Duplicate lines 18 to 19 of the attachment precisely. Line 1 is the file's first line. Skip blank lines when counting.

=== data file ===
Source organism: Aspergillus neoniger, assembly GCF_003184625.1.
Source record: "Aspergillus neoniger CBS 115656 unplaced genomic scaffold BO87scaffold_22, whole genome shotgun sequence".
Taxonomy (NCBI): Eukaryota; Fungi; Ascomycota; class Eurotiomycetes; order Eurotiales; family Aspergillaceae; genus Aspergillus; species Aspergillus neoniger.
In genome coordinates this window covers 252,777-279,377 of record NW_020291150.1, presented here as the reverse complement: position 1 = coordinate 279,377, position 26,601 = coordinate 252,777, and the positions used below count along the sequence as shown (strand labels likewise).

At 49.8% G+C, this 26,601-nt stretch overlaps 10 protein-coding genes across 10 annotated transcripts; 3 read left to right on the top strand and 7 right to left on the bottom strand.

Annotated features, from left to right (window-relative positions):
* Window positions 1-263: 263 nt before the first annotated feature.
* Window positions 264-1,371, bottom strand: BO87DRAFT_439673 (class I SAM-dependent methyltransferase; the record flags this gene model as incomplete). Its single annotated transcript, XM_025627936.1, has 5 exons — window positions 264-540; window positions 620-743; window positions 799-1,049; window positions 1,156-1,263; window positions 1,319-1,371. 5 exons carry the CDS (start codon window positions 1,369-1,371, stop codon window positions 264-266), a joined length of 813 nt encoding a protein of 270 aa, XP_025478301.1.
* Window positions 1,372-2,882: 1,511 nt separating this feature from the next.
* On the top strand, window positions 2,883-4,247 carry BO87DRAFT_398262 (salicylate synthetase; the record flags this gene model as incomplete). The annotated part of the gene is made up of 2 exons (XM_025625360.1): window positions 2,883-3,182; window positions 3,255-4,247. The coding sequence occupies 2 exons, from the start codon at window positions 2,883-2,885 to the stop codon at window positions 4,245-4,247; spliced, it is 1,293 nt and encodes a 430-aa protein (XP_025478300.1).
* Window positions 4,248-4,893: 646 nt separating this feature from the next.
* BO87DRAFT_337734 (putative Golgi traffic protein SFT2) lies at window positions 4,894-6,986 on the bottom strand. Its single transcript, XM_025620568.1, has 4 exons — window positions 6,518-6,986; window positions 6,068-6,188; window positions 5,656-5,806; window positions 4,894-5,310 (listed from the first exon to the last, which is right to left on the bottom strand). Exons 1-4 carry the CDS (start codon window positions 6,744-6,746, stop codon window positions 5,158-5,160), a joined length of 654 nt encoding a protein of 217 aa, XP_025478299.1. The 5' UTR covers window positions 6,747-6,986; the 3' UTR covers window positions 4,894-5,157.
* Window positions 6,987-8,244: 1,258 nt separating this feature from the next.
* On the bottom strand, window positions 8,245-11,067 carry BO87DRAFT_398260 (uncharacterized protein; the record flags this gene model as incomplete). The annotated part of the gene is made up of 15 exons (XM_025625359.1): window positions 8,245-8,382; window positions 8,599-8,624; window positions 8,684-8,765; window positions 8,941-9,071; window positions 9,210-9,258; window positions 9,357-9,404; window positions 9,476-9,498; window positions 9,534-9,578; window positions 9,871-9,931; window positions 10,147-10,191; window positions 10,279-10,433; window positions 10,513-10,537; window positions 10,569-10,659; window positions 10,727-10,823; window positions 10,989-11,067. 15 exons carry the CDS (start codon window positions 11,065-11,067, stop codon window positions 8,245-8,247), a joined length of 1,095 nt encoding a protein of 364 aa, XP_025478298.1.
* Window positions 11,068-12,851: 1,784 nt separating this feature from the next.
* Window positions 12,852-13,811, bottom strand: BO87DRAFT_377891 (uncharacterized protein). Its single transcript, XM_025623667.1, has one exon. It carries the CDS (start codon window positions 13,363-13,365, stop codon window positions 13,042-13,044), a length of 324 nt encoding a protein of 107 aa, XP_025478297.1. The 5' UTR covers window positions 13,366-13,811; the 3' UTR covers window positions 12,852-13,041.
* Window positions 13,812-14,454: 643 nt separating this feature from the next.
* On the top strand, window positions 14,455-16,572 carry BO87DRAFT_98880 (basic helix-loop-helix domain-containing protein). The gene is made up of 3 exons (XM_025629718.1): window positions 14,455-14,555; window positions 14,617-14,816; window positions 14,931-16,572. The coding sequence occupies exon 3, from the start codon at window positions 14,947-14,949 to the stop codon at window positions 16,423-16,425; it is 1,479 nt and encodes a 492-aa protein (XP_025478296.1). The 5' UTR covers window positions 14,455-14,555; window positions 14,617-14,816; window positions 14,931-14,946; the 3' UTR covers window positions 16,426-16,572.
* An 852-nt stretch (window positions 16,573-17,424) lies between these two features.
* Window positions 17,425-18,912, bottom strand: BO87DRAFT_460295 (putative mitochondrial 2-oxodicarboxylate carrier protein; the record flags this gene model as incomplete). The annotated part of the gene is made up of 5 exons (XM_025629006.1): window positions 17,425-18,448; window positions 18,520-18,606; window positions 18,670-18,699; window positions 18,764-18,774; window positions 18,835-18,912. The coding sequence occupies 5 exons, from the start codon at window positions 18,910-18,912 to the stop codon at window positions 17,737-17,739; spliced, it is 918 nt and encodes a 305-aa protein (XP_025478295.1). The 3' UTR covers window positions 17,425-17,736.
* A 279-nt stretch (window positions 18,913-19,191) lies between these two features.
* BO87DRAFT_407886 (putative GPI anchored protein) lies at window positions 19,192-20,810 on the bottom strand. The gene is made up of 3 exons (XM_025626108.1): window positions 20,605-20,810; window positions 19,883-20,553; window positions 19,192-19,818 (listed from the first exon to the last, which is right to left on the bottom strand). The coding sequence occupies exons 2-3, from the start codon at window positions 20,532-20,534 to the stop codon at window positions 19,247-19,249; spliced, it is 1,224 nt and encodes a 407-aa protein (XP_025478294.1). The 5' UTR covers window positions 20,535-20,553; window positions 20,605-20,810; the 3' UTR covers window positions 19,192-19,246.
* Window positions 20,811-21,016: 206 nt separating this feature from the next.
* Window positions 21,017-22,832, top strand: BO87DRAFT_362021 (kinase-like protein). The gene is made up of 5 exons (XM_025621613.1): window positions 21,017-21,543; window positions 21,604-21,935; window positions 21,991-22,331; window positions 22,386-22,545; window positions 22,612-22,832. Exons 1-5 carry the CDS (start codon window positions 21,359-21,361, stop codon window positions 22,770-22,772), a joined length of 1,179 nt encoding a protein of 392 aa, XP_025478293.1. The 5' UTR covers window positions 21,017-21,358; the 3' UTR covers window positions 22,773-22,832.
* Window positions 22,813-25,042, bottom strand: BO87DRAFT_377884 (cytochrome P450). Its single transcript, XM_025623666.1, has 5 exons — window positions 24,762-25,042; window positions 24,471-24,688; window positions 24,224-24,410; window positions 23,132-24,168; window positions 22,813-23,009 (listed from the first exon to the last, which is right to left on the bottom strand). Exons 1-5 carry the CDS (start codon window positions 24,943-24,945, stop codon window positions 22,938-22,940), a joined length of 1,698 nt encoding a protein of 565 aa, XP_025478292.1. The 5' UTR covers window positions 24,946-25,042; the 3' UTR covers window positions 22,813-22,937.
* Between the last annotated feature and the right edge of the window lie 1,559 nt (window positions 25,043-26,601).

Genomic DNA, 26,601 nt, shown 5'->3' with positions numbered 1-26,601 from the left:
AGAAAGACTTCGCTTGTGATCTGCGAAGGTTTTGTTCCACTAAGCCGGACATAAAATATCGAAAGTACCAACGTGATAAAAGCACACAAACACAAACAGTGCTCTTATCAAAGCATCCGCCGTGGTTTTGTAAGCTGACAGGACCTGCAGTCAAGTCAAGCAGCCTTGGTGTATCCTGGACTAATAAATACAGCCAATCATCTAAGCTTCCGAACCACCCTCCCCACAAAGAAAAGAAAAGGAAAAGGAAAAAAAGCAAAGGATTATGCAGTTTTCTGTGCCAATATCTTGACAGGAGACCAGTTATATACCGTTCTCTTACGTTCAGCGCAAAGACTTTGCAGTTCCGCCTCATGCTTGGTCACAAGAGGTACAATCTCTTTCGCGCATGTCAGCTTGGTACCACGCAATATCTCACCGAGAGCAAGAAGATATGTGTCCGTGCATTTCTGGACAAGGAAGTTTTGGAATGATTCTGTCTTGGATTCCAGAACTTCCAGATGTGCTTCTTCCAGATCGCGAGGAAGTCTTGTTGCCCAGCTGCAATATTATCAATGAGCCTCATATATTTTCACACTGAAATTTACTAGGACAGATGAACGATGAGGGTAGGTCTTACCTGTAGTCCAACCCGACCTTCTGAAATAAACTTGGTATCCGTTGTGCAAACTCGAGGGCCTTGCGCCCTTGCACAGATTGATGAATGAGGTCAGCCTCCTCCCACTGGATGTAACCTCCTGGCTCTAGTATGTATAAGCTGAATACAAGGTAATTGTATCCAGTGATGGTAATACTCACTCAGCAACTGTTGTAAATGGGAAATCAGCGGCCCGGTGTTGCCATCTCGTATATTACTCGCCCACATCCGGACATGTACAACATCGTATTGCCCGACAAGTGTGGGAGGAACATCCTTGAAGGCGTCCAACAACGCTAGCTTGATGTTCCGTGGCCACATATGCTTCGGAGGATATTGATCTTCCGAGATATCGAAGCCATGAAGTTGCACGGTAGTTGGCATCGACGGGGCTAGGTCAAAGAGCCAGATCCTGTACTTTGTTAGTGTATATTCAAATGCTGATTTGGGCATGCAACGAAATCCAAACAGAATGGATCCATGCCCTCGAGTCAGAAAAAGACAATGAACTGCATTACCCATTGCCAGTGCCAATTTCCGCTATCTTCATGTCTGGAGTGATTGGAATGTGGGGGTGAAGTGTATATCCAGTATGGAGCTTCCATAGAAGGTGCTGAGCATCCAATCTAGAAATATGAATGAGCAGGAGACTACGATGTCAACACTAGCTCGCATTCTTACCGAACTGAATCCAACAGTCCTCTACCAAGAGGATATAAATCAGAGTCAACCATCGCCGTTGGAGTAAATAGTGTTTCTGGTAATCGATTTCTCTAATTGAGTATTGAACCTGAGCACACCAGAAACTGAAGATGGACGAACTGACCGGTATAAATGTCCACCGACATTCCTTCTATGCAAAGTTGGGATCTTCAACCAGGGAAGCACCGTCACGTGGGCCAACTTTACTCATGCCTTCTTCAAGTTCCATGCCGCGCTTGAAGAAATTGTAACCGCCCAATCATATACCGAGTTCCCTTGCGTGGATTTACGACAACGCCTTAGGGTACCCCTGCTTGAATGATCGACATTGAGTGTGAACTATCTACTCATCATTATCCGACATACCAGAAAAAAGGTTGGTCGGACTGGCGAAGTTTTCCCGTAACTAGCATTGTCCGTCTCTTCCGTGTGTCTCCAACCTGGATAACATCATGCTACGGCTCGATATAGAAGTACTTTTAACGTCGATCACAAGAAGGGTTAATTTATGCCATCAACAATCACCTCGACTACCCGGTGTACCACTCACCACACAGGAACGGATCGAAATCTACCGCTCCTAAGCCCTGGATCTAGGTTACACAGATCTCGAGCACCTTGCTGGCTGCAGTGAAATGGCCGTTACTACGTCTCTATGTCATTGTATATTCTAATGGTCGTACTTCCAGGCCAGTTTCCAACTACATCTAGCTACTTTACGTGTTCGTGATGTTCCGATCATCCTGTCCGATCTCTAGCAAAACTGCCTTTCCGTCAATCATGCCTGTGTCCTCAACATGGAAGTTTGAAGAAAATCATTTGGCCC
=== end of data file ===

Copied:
* On the top strand, window positions 14,455-16,572 carry BO87DRAFT_98880 (basic helix-loop-helix domain-containing protein). The gene is made up of 3 exons (XM_025629718.1): window positions 14,455-14,555; window positions 14,617-14,816; window positions 14,931-16,572. The coding sequence occupies exon 3, from the start codon at window positions 14,947-14,949 to the stop codon at window positions 16,423-16,425; it is 1,479 nt and encodes a 492-aa protein (XP_025478296.1). The 5' UTR covers window positions 14,455-14,555; window positions 14,617-14,816; window positions 14,931-14,946; the 3' UTR covers window positions 16,426-16,572.
* An 852-nt stretch (window positions 16,573-17,424) lies between these two features.